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Madan Chitrakar’s arduous journey
KATHMANDU: “Time management is a matter of will. If you have the drive, somehow you will get it done. You have to learn to adjust and divide your time. I believe that every minute and every second of your life should be meaningful,” shared Madan Chitrakar who is an artist, art writer/critic and an art educator. Hailing from a Chitrakar family, he inherited the traits of an artist. Chitrakar literally means painter in the Nepali language.
Childhood days and education
Chitrakar was born as the only son to Tej Bahadur Chitrakar and Mana Kesari Chitrakar in 1947 but has an older sister, Sarada Chitrakar. Late Tej Bahadur is known as the founding father of Nepalese modern art.
His father became a source of inspiration for him. During his initial days, as a student, he wanted to follow in his father’s footsteps but also wanted to do things differently. He did not know how to achieve that goal until his enrolment in Sir JJ Institute of Applied Art, Mumbai (Bombay), India.
About his choice of study, Madan expressed, “Art is in my blood. So I went to India for further studies and to study painting. But I could not enroll myself in that course as the seats were already filled. My only option was either to come home or to study Graphic Communication. After much thinking, I decided to study Graphic Communication and realized that I can be the first person with an academic degree in this subject from Nepal; which solved my dilemma about how to be different than my father while working in the art field.”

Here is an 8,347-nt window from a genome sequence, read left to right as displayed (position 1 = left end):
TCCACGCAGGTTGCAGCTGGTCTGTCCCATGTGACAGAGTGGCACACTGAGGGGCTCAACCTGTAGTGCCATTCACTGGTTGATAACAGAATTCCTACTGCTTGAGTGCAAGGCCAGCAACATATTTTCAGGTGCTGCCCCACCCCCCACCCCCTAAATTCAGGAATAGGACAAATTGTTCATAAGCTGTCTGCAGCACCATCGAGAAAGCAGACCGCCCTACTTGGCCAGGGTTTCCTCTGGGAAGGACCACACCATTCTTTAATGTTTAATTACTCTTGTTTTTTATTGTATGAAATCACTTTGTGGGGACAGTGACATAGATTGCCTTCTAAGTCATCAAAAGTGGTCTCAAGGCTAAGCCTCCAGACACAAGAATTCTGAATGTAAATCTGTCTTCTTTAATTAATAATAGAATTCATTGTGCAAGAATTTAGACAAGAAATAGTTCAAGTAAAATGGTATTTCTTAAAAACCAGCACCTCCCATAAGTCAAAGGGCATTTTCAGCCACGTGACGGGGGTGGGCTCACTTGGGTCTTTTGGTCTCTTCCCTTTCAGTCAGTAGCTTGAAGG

After completing his Bachelors in Fine Arts (BFA) in 1967, he turned into one of the pioneers in art education in Nepal. He taught Graphic Communication at Kathmandu University’s School of Arts-Center for Art and Design, Sirjana College of Fine Arts and Lalitkala Campus.
After that he completed his Masters in Arts (MA) in Ancient History and Culture from Tribhuvan University in 1974. Then he utilized his education working as an illustrator at various governmental organizations such as the Ministry of Culture, et cetera since 1974 to 1999. In between he also studied Graphic Communications at The Hague, Netherlands in 1982.
Wearing several hats
For him art is a form of expression and language that he needs to explore. Because of this need he chose different mediums for his art. Till today, he has held six solo exhibitions; his first water color painting exhibition was held in 1977.
He expressed, “Art should represent an artist’s thought. But thoughts are dynamic and constantly changing, which helps my paintings evolve as well. This very idea fuels change in my medium. Art should be done for art’s sake which is why I shifted my medium of painting from water color to acrylic color.” His paintings are master pieces that reflect the land, culture and heritage of Nepal. His paintings have a blend of modernity as well as tradition, which gives them a certain uniqueness.
Apart from an artist, he is also a husband, a father and a grandfather, who has helped the Nepali art scene with his art writing as well. Since 1976 he has remained a constant writer/contributor of the Nepali art and culture scene, both in English and Nepali. His stories have been published in various Nepali publications as well as publications in India, Bangladesh and Japan. He is still writing and has even published books such as Icon of a Transition (2004), Nepali Art: Issues Miscellany (2012), Ragini Upadhyay: a Leading Modern Nepali Painter, and Nepali Painting: Through the Ages (2017).
Madan who is in his 70’s will soon be holding another exhibition of his paintings. And about his life journey he said, “Every step in life is a struggle but there should be a certainty of the destination which helps resolve any kinds of problem that you might face during the journey. You should have a mission in life; the pen and the brush became my mission. One should continue learning no matter what your age is.”